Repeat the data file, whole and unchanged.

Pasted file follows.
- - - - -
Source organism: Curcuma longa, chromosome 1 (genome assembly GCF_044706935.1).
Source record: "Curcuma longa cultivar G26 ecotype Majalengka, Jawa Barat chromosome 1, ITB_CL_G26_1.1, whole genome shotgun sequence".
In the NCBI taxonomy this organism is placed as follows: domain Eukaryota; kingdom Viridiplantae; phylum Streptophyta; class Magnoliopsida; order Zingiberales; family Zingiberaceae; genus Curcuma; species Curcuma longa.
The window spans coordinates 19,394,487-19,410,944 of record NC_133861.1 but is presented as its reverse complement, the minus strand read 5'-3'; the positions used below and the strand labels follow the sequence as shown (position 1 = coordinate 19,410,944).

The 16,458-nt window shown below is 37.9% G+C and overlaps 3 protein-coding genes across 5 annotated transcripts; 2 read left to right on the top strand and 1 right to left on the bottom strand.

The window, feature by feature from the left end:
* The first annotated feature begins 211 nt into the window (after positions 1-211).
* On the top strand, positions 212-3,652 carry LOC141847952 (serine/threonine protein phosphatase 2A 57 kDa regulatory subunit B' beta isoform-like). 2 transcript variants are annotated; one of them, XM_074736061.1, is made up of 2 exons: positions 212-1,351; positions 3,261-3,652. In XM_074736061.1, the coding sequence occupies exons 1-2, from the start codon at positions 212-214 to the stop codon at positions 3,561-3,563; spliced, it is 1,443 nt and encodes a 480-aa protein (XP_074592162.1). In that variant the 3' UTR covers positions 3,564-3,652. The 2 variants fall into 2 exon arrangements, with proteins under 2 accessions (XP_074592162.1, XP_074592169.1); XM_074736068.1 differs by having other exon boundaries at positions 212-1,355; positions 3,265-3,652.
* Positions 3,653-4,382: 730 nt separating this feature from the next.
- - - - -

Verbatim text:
Source organism: Curcuma longa, chromosome 1 (genome assembly GCF_044706935.1).
Source record: "Curcuma longa cultivar G26 ecotype Majalengka, Jawa Barat chromosome 1, ITB_CL_G26_1.1, whole genome shotgun sequence".
In the NCBI taxonomy this organism is placed as follows: domain Eukaryota; kingdom Viridiplantae; phylum Streptophyta; class Magnoliopsida; order Zingiberales; family Zingiberaceae; genus Curcuma; species Curcuma longa.
The window spans coordinates 19,394,487-19,410,944 of record NC_133861.1 but is presented as its reverse complement, the minus strand read 5'-3'; the positions used below and the strand labels follow the sequence as shown (position 1 = coordinate 19,410,944).

The 16,458-nt window shown below is 37.9% G+C and overlaps 3 protein-coding genes across 5 annotated transcripts; 2 read left to right on the top strand and 1 right to left on the bottom strand.

The window, feature by feature from the left end:
* The first annotated feature begins 211 nt into the window (after positions 1-211).
* On the top strand, positions 212-3,652 carry LOC141847952 (serine/threonine protein phosphatase 2A 57 kDa regulatory subunit B' beta isoform-like). 2 transcript variants are annotated; one of them, XM_074736061.1, is made up of 2 exons: positions 212-1,351; positions 3,261-3,652. In XM_074736061.1, the coding sequence occupies exons 1-2, from the start codon at positions 212-214 to the stop codon at positions 3,561-3,563; spliced, it is 1,443 nt and encodes a 480-aa protein (XP_074592162.1). In that variant the 3' UTR covers positions 3,564-3,652. The 2 variants fall into 2 exon arrangements, with proteins under 2 accessions (XP_074592162.1, XP_074592169.1); XM_074736068.1 differs by having other exon boundaries at positions 212-1,355; positions 3,265-3,652.
* Positions 3,653-4,382: 730 nt separating this feature from the next.